Upcoming Changes to ISO 9001 and ISO 14001
As part of their ongoing development, both ISO 9001 (Quality Management) and ISO 14001 (Environmental Management) are currently under review, with the final revised versions due in 2015.
The current ISO timeline anticipates the following:
- Draft version of the revised Standards (DIS): Q2, 2014.
- Final draft version (FDIS): Q1, 2015.
- Final revised versions: Later in 2015.
Inevitably, this timeline may be subject to delay and date slippage.
At this stage, it is uncertain what the precise requirements of the final revised versions will be. However, we are aware of some of the changes that will be made.
Following the adoption by ISO of ‘Annex SL’ in 2012, all technical committees developing management system standards have to use the same structure, terms and definitions. In the same way, any future revision to ISO 22000 will have the same structure.
For this reason, we know that the revised version of ISO 9001, ISO 14001 and any other new or revised standards will have ten sections:
Wording that is specific to the Standard (including its intended outcome).
Terms and definitions
Reference to common terms and core definitions outlined in Annex SL and any which are specific solely to Quality, Environmental or Food Safety Management, for example.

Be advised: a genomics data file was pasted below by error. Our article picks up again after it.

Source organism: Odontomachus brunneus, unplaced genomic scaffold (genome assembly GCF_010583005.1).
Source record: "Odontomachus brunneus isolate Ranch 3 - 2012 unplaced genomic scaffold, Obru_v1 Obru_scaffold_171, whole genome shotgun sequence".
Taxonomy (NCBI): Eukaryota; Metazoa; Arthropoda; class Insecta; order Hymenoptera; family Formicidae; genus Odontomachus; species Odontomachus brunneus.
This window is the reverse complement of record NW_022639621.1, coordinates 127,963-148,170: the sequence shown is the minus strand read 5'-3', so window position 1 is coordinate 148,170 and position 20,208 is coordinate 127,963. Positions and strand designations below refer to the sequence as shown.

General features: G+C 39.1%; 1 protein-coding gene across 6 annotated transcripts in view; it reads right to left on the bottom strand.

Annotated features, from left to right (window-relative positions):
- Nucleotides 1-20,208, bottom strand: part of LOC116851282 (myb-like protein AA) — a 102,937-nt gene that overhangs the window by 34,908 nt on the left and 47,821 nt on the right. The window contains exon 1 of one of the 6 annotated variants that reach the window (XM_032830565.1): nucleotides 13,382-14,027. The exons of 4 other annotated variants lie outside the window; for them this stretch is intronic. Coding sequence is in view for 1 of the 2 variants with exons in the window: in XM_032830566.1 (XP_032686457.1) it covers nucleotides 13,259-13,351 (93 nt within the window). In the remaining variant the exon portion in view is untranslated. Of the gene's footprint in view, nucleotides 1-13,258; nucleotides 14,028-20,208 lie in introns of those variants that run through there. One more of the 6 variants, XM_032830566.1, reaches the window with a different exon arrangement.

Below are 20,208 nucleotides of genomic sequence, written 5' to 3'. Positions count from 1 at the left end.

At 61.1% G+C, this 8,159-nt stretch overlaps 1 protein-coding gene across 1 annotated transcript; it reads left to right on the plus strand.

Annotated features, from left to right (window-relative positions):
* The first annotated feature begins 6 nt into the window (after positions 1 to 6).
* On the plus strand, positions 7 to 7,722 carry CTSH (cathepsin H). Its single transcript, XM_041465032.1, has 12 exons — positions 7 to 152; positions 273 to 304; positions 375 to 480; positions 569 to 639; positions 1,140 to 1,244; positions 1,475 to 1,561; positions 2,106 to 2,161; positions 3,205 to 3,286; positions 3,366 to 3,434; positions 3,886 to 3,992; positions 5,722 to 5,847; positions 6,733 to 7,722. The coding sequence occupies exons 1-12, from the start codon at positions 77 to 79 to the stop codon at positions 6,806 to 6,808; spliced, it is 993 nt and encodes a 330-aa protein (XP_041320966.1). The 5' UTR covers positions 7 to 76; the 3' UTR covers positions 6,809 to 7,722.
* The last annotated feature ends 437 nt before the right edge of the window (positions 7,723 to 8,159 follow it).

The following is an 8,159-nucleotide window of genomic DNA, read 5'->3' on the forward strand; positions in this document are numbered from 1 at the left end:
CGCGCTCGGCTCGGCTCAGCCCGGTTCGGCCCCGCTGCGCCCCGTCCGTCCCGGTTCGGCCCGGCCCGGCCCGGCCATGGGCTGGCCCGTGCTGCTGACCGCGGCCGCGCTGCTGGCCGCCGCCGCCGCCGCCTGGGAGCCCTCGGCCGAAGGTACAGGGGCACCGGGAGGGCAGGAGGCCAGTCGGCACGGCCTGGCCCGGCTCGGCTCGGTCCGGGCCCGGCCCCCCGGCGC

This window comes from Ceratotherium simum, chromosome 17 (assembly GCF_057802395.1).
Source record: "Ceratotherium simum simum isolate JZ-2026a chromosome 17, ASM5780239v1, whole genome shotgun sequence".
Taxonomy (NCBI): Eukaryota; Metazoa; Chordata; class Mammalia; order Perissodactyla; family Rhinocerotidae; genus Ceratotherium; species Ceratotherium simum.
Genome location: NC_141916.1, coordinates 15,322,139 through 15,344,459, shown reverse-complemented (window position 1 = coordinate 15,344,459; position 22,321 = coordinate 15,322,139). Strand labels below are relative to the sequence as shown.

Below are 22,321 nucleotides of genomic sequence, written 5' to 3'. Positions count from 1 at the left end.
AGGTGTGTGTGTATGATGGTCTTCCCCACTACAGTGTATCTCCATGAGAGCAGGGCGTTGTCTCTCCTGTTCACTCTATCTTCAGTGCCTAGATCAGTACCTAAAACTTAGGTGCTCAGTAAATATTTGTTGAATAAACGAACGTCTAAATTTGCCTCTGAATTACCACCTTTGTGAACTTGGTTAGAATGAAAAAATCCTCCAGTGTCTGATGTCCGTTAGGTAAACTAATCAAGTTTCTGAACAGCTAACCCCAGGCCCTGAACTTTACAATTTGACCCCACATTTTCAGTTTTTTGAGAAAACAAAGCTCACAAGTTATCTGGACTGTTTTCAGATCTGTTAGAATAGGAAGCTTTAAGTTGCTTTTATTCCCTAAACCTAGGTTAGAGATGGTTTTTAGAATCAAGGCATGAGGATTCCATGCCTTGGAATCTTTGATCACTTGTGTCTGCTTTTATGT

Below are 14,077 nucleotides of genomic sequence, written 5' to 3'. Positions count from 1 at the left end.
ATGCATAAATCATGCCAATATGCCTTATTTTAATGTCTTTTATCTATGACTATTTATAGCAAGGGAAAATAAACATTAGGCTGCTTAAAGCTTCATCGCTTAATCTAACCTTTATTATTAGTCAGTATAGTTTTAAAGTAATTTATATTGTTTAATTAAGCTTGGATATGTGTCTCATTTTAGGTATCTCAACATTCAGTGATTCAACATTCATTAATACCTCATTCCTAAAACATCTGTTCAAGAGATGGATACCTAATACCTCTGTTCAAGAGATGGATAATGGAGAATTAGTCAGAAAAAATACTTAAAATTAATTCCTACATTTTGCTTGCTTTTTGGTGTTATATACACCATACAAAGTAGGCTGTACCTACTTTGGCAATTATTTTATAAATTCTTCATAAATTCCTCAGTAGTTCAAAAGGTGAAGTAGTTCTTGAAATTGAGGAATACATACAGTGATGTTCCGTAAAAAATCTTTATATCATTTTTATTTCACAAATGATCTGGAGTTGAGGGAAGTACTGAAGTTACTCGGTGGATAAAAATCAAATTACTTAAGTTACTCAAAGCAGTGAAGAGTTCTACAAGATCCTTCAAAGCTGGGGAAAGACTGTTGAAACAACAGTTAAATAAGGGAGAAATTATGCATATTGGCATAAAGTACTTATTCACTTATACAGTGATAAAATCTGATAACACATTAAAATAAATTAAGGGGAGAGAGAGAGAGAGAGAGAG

Context of the organisation
Understanding the organisation implementing the Standard, needs and expectations of interested parties, scope of its Management System.
Leadership and commitment; quality, environmental or food safety policy; roles, responsibilities and authorities.
Actions to address risks and opportunities, objectives and plans to achieve them.
Resources needed for the chosen Management System, personnel competence and awareness, communication and documented information.
Operational planning and control.
Monitoring, measurement, analysis and evaluation, internal audit and management review.
Non-conformity, corrective action and continual improvement.
Until the FDIS for both standards is issued in the early part of 2015, no organisation can realistically make any definite forecast about the exact requirements. The current intention is to have a three year transition period for existing users of ISO 9001:2008 and/or ISO 14001:2004 although this has still to be formally ratified. SGS will keep you updated on new developments as they happen.
For further information, please contact your local SGS office.